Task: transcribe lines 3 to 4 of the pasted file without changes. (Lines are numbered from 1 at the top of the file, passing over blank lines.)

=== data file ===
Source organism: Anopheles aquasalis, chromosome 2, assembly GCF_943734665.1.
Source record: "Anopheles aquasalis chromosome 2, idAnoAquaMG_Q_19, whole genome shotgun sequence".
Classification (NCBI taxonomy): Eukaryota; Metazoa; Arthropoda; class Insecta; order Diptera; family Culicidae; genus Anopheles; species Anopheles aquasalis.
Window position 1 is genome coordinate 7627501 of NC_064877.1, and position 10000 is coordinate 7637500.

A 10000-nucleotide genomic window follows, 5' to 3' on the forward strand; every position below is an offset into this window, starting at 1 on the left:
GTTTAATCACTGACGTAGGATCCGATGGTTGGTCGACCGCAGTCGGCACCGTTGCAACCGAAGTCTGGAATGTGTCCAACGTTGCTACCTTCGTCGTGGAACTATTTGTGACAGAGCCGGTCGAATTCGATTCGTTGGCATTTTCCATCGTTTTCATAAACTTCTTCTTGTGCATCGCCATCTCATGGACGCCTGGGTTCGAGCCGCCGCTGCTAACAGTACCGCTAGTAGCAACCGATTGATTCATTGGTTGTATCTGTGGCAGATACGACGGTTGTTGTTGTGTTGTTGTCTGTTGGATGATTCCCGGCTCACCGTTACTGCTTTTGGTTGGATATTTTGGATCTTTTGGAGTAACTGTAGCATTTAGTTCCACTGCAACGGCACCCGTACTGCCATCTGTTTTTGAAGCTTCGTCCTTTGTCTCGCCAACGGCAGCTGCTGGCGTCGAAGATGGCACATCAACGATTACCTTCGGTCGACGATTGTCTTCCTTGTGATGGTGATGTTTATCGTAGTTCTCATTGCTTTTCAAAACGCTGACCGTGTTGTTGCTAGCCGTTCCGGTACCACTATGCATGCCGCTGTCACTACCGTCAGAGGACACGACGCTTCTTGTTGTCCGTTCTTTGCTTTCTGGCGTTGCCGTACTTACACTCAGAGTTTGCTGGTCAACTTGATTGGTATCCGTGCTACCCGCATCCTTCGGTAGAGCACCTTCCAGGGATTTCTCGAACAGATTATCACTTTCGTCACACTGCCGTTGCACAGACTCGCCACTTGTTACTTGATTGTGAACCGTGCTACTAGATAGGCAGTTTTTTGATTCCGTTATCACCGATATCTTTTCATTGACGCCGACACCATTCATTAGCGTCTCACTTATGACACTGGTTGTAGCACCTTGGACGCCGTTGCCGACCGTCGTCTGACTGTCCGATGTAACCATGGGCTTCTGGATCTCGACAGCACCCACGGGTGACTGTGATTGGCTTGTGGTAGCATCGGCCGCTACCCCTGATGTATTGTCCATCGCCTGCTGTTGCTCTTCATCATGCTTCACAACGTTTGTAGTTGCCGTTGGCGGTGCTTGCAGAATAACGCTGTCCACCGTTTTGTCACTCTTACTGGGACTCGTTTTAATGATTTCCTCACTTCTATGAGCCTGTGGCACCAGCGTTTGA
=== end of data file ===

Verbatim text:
Classification (NCBI taxonomy): Eukaryota; Metazoa; Arthropoda; class Insecta; order Diptera; family Culicidae; genus Anopheles; species Anopheles aquasalis.
Window position 1 is genome coordinate 7627501 of NC_064877.1, and position 10000 is coordinate 7637500.